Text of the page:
I set out for a run in the afternoon to clear my head. It was this past Wednesday, Jan. 6, and I left the trailhead at about the time a 6 p.m. curfew went into effect in Washington, D.C.
I trudged through 4 inches of fresh snow while Seward rain dumped on top of me. A gray day gave me the trail to myself. It turns out, though, that a 3-mile run with 1,000 feet elevation wasn’t long enough or high enough to clear my head.
Three miles of running wasn’t nearly enough time to shake the thoughts of domestic terrorists who were trapped in a cult of personality so deep they stormed the U.S. Capitol building in a coup attempt that could have transformed our beloved republic into a banana republic. Maybe 25 miles would have been more effective at calming my mind.
I ran and tried to think of anything else. I’ve set up some ambitious 2021 goals, including my newest and purposely vague personal promise to “get fast.” I eyed my watch, trying to think of thresholds and paces instead of threats and coups.
It didn’t work.
I usually find solace in my runs. Even in the midst of skiing season, I like to save my running days to think. I often come up with column ideas to fill these pages. On simpler days, I think about what I’m going to call the Strava activity in which I’m engaging.
On bad days, I have full conversations with people I’ll never confront. On good days, I skip and jump and sing songs. On most days, when I set out for a run, my mind flows freely into these different directions until I find myself back where I started, refreshed and a little better off physically and mentally.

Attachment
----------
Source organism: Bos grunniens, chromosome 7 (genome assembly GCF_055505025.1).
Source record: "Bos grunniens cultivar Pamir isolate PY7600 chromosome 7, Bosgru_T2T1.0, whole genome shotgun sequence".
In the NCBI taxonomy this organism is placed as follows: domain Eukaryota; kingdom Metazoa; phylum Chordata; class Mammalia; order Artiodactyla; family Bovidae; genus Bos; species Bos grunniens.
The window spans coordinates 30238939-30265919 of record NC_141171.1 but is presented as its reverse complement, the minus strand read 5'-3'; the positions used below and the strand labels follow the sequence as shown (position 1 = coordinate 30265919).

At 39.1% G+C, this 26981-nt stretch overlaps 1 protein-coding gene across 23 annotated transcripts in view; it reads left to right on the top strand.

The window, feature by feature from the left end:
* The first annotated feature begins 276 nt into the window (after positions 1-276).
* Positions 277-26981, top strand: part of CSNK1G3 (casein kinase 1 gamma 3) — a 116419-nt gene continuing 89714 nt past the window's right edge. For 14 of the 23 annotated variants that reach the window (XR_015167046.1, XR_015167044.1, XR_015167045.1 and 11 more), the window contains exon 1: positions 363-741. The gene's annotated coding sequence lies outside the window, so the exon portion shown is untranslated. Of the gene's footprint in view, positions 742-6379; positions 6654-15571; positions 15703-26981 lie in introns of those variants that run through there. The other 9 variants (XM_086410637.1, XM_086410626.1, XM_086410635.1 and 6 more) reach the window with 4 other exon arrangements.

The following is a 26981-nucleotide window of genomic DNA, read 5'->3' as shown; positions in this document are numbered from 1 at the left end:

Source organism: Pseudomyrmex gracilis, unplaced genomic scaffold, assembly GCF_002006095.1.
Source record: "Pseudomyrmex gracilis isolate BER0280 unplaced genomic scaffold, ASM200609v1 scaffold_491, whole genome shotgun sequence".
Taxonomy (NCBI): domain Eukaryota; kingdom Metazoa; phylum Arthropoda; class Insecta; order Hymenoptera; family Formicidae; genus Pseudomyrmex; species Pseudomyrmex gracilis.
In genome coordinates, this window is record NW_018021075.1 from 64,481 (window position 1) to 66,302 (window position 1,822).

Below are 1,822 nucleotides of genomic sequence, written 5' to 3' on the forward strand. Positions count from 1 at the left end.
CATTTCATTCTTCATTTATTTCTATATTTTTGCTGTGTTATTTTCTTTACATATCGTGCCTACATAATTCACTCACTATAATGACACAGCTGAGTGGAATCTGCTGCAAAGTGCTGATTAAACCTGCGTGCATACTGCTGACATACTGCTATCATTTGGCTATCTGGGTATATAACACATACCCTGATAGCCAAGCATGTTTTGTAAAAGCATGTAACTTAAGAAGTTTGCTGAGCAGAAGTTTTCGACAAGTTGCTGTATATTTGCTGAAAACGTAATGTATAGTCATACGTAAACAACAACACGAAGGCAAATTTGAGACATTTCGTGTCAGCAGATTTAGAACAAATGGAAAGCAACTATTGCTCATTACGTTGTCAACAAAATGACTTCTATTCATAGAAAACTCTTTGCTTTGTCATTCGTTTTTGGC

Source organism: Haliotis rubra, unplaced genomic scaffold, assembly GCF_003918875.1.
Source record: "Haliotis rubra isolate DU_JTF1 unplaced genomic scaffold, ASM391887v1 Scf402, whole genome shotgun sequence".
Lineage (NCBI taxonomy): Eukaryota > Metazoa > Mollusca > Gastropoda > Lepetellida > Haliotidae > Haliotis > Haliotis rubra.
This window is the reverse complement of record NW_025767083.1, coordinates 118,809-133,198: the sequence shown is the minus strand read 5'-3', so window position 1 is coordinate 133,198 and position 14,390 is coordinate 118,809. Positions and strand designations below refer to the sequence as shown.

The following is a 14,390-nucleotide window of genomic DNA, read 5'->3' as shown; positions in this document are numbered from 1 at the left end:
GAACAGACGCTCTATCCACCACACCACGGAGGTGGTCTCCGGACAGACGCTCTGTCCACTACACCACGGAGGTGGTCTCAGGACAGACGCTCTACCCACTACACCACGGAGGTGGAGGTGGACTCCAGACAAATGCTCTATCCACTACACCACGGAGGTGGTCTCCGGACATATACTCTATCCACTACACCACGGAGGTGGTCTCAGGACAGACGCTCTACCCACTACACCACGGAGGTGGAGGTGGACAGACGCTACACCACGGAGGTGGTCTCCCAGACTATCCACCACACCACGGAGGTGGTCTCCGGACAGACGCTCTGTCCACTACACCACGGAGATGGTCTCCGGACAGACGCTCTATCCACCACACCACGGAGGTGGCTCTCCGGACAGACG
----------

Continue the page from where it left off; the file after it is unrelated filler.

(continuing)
Wednesday, I panted and cursed and fumed — rinse, wash and repeat.
I ran until I reached 1,000 feet in elevation, my goal for the day, and looked out at the view. Instead of gridded streets forming the city I call home, my view was clouded.
I shrugged and headed back down the trail. One thousand feet wasn’t high enough to clear anything it seemed.
As I descended, I found some joy in stepping into the fresh, powdery snow and gliding quickly down the trail it had taken such strength to climb up.
I landed in my car, to the news that, as Vice President Mike Pence would later say, “the people’s work continues,” and Congress would reconvene that day.
Three miles wasn’t enough to clear my head, and, luckily, one incited, riotous mob wasn’t enough to stop democracy.
By KAT SORENSEN
For the Clarion